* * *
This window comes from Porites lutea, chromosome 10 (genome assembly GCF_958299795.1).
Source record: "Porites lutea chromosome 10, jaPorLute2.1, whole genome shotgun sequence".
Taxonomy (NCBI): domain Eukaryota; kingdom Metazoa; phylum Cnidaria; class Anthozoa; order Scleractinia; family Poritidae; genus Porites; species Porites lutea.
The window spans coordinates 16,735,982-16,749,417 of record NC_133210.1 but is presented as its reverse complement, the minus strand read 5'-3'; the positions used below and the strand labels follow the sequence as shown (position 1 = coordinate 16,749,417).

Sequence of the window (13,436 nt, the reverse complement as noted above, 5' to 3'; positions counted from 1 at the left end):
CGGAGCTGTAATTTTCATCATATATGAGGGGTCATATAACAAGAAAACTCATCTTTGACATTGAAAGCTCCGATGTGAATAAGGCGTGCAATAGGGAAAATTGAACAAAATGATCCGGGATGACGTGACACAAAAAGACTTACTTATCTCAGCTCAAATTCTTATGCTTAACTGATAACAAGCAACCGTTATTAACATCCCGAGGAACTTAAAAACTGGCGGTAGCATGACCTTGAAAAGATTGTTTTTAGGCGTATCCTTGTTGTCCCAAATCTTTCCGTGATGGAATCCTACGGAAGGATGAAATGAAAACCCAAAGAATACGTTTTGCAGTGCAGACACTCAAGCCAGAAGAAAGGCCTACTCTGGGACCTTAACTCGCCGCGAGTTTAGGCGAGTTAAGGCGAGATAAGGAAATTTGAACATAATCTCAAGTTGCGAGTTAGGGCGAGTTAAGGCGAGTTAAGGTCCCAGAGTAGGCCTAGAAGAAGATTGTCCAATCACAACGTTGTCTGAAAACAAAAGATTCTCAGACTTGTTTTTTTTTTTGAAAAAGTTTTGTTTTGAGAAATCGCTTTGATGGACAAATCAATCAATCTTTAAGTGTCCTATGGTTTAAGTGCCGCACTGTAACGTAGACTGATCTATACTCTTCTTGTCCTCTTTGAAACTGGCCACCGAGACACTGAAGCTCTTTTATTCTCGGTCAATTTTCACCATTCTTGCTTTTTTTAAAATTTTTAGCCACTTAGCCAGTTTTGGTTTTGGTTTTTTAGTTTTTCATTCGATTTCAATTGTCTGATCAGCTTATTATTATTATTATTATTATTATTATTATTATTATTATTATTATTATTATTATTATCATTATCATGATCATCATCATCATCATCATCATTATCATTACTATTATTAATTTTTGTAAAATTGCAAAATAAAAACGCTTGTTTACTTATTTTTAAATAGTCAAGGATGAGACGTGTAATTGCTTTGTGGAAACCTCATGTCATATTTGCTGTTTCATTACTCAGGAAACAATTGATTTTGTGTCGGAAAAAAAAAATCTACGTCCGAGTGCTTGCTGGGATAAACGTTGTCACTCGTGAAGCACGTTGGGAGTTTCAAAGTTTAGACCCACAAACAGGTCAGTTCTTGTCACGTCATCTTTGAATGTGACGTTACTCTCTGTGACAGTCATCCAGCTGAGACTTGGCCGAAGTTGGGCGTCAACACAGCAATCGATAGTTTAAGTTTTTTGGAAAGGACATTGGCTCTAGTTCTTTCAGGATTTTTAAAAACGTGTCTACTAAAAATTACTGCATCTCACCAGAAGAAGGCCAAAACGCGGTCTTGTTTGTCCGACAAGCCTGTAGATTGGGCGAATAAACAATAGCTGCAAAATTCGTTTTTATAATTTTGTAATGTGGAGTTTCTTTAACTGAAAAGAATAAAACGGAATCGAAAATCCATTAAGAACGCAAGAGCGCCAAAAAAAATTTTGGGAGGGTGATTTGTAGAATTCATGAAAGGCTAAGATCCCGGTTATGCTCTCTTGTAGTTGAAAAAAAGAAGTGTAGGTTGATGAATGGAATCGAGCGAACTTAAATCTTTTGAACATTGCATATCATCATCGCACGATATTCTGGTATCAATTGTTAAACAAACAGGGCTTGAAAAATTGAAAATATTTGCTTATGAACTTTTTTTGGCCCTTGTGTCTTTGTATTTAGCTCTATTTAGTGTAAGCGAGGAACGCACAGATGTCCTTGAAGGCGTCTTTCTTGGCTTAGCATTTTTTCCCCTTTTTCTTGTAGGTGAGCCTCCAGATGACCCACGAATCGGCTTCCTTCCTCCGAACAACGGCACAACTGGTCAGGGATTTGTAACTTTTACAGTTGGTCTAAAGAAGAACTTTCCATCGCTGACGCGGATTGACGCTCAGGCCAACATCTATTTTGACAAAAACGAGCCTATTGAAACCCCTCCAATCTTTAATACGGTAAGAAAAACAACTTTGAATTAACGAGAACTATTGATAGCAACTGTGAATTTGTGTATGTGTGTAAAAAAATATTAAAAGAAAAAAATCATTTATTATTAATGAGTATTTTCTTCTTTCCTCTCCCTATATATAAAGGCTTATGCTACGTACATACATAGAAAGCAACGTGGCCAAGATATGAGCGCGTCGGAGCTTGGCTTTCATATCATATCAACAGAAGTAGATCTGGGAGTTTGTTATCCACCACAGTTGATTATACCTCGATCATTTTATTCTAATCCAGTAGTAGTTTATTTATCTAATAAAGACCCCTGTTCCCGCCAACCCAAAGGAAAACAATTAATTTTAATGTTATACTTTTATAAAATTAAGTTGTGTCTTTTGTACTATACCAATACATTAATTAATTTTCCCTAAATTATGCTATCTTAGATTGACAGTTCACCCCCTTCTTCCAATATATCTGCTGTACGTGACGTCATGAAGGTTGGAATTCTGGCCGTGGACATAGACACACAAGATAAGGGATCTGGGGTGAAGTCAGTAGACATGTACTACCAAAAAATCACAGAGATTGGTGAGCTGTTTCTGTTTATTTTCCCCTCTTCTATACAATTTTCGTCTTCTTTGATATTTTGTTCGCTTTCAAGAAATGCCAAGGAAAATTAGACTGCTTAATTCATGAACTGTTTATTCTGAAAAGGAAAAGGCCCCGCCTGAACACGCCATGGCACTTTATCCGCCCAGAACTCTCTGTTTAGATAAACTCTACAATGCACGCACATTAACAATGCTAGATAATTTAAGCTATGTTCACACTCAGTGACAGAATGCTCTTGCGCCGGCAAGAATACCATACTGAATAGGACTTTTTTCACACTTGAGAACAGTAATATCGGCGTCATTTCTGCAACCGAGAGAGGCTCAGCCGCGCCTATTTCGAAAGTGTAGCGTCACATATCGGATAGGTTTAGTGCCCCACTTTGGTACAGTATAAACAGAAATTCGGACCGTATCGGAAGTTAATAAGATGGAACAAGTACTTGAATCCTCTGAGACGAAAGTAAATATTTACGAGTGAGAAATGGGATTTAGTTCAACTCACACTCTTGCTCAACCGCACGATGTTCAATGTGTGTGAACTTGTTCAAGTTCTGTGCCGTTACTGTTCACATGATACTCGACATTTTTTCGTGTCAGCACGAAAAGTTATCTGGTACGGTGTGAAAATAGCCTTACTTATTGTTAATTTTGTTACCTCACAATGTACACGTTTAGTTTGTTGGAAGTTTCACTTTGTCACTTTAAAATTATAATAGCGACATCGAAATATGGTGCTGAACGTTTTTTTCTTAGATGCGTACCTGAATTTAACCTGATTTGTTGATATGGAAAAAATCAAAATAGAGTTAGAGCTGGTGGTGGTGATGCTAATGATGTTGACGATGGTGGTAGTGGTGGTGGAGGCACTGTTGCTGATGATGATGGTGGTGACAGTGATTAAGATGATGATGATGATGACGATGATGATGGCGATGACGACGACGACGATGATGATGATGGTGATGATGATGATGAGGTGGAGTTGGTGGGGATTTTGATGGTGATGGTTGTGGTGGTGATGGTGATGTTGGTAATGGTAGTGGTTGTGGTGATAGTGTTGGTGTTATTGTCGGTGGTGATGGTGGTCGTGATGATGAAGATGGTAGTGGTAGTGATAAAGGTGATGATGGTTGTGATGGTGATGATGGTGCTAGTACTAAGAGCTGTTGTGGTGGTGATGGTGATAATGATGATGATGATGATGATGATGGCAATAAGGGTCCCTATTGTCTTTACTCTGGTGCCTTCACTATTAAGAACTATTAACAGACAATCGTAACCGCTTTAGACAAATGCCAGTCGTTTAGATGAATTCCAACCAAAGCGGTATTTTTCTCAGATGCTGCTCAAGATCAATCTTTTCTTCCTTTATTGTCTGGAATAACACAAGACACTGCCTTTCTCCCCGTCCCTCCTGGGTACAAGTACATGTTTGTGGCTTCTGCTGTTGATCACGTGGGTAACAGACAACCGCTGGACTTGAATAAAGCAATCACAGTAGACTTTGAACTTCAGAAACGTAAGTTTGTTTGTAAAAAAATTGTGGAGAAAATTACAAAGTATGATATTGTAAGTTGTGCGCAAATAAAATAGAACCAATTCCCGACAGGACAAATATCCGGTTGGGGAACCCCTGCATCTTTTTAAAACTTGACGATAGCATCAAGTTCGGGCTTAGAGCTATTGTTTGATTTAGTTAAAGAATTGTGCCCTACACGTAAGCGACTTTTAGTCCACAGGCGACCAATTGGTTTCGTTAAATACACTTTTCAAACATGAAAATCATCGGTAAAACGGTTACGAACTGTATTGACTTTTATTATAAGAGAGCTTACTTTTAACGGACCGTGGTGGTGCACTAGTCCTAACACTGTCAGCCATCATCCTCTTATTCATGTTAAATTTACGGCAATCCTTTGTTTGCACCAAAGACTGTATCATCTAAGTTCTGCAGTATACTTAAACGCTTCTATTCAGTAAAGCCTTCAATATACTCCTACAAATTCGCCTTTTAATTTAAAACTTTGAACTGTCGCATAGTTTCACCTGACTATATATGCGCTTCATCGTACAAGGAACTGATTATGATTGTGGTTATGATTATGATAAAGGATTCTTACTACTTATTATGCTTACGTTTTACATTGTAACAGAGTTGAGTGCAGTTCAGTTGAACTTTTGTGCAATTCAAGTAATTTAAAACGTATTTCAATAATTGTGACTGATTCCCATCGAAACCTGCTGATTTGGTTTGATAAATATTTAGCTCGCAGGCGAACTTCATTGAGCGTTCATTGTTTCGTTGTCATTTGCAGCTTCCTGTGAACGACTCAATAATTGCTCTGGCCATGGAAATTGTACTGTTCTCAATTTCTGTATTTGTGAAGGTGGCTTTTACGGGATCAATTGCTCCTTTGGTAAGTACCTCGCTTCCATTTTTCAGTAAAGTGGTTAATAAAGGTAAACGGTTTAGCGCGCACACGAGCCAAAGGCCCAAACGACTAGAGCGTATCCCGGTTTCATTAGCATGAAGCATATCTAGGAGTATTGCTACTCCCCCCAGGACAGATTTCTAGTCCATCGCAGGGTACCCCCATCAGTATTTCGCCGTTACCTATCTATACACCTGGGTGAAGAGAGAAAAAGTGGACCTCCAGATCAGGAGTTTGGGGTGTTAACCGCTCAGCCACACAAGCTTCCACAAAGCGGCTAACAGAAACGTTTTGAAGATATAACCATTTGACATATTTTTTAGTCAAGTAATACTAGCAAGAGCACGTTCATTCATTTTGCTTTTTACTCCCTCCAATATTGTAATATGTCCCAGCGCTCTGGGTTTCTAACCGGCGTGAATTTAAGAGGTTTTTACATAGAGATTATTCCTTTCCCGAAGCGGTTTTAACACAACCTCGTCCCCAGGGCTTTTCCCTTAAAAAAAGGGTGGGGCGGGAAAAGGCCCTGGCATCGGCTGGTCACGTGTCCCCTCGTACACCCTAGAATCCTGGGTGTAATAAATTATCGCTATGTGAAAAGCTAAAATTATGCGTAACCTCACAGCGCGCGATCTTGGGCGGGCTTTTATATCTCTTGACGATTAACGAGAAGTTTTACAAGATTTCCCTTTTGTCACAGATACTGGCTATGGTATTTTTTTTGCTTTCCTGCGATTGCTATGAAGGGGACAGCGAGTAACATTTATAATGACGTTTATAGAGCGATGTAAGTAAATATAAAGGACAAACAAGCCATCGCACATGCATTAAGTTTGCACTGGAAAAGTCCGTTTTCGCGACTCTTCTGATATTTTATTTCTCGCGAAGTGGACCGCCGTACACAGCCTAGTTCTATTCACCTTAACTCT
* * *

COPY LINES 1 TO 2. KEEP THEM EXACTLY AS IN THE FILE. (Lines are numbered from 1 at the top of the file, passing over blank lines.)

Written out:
This window comes from Porites lutea, chromosome 10 (genome assembly GCF_958299795.1).
Source record: "Porites lutea chromosome 10, jaPorLute2.1, whole genome shotgun sequence".